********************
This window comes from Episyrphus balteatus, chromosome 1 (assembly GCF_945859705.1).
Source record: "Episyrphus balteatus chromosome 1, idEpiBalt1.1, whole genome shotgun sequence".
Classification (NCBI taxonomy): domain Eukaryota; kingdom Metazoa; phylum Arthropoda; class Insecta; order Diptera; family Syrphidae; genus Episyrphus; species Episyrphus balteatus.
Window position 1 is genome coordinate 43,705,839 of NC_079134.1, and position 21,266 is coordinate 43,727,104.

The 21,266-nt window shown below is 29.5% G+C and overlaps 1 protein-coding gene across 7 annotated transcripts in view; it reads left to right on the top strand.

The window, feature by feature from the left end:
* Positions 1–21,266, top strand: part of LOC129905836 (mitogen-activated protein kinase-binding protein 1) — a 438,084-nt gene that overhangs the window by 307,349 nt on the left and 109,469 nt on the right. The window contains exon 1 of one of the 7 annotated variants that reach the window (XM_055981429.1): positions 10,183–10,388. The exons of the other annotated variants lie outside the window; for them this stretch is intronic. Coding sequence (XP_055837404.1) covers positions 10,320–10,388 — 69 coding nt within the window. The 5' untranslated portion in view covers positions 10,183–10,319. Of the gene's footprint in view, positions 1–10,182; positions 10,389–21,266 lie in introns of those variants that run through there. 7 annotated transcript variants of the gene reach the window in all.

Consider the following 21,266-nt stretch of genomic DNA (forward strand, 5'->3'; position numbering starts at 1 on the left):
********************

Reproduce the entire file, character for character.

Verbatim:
This window comes from Episyrphus balteatus, chromosome 1 (assembly GCF_945859705.1).
Source record: "Episyrphus balteatus chromosome 1, idEpiBalt1.1, whole genome shotgun sequence".
Classification (NCBI taxonomy): domain Eukaryota; kingdom Metazoa; phylum Arthropoda; class Insecta; order Diptera; family Syrphidae; genus Episyrphus; species Episyrphus balteatus.
Window position 1 is genome coordinate 43,705,839 of NC_079134.1, and position 21,266 is coordinate 43,727,104.

The 21,266-nt window shown below is 29.5% G+C and overlaps 1 protein-coding gene across 7 annotated transcripts in view; it reads left to right on the top strand.

The window, feature by feature from the left end:
* Positions 1–21,266, top strand: part of LOC129905836 (mitogen-activated protein kinase-binding protein 1) — a 438,084-nt gene that overhangs the window by 307,349 nt on the left and 109,469 nt on the right. The window contains exon 1 of one of the 7 annotated variants that reach the window (XM_055981429.1): positions 10,183–10,388. The exons of the other annotated variants lie outside the window; for them this stretch is intronic. Coding sequence (XP_055837404.1) covers positions 10,320–10,388 — 69 coding nt within the window. The 5' untranslated portion in view covers positions 10,183–10,319. Of the gene's footprint in view, positions 1–10,182; positions 10,389–21,266 lie in introns of those variants that run through there. 7 annotated transcript variants of the gene reach the window in all.

Consider the following 21,266-nt stretch of genomic DNA (forward strand, 5'->3'; position numbering starts at 1 on the left):